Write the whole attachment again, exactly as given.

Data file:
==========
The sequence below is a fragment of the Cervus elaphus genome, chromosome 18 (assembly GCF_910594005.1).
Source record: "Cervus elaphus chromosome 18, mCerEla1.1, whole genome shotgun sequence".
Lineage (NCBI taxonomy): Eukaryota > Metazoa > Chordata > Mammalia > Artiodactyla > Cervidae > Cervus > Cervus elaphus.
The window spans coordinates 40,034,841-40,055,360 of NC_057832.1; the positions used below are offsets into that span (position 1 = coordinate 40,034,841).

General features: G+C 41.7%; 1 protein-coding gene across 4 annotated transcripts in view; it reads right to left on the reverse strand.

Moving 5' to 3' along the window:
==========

The sequence below is a fragment of the Cervus elaphus genome, chromosome 18 (assembly GCF_910594005.1).
Source record: "Cervus elaphus chromosome 18, mCerEla1.1, whole genome shotgun sequence".
Lineage (NCBI taxonomy): Eukaryota > Metazoa > Chordata > Mammalia > Artiodactyla > Cervidae > Cervus > Cervus elaphus.
The window spans coordinates 40,034,841-40,055,360 of NC_057832.1; the positions used below are offsets into that span (position 1 = coordinate 40,034,841).

General features: G+C 41.7%; 1 protein-coding gene across 4 annotated transcripts in view; it reads right to left on the reverse strand.

Moving 5' to 3' along the window: